A recent article by Drew McManus in The Partial Observer awakened some old contemplations. He wondered how classical music in the US fell so far out of favor and traces history for a possible answer.
I have often wondered along the same lines. At one point in our history, (only 70-80 or so years ago) almost every house had a piano in the parlor and people collected sheet music like they run out to get the newly released DVD. One would think this would be fertile ground for music, if not arts appreciation to grow. Instead, it has all fallen by the wayside.
One might blame technological advances and a shift to other forms of entertainment, but Europe has the same diversions available to them and they have maintained a fair ethic of interest in the arts in general. In looking back at some of my earlier entries on the history of the arts in the US like How Did We Get In To This Mess?, there are some answers, but nothing to clearly explain why we differ from our European cousins.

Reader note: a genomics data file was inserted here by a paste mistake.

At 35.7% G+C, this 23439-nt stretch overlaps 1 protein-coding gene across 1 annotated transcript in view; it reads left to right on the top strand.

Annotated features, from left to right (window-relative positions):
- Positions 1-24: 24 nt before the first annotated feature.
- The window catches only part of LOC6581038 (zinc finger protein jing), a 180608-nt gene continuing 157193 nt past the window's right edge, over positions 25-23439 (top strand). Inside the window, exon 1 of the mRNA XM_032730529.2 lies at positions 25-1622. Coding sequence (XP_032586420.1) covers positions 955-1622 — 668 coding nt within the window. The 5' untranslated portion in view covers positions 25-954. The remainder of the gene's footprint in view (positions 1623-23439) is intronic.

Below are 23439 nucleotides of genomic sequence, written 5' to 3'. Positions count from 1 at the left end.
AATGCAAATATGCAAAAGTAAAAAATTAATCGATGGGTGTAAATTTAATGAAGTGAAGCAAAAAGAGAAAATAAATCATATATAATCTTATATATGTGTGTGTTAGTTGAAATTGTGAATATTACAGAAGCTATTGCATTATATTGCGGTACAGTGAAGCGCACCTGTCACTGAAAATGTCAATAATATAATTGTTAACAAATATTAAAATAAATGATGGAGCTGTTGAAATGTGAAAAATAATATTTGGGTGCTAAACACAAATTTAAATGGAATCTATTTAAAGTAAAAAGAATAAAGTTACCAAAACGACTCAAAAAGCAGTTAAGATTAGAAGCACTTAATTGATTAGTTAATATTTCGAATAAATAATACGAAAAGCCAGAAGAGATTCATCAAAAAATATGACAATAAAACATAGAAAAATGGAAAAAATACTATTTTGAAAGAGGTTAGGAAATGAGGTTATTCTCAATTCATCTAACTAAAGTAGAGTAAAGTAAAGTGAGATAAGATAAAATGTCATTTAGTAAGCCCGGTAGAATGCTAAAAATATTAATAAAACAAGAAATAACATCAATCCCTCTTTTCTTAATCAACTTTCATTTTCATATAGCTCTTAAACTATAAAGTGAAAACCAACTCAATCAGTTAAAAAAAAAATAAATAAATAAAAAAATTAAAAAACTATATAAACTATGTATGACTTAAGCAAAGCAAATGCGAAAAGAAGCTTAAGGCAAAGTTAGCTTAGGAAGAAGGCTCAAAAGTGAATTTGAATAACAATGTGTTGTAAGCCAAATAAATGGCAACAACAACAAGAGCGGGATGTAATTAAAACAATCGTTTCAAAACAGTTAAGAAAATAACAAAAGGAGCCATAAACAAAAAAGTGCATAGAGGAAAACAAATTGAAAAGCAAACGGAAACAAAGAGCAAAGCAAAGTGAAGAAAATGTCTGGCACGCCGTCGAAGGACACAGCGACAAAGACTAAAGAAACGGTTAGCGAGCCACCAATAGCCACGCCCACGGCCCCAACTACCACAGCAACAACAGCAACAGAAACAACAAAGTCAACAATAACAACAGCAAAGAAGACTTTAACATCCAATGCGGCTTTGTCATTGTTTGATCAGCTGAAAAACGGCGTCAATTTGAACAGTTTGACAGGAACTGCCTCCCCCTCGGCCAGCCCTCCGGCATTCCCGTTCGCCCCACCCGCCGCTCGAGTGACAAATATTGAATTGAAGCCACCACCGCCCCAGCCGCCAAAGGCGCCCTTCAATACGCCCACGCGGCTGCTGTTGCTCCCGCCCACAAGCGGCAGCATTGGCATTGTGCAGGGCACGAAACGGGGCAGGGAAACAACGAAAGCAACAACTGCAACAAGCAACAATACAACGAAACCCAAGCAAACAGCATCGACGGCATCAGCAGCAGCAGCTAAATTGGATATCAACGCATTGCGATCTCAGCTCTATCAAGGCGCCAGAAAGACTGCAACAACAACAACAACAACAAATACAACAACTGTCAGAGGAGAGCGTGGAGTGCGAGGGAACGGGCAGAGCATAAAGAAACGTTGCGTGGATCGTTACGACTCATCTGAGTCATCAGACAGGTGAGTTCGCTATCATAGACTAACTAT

Perhaps the answer lies in the fact that people in the US work longer hours than their European counterparts and therefore don’t have the time to cultivate our abilities to process (or even attend) live performances. Instead we gravitate toward the more accessible forms of entertainment like television and the corner video store.
An interesting related note–(my thanks to Vinod’s Blog for bringing the above link and the following link, both from MSN to my attention) according to economist Peter Kuhn at the University of California:
�It used to be that when you got a college degree you could get a white-collar job and take it easy.It�s just the opposite now. It�s blue-collar folks who have more time for leisure.�
(Quote is about 1/2 of the way down in this article)
It makes me wonder if the arts should be restructing programs and pitching to the blue collar sector. They may not have as much disposable income as their managers, but if they have the time and inclination to expand their horizons a little, they could prove to be a good potential audience.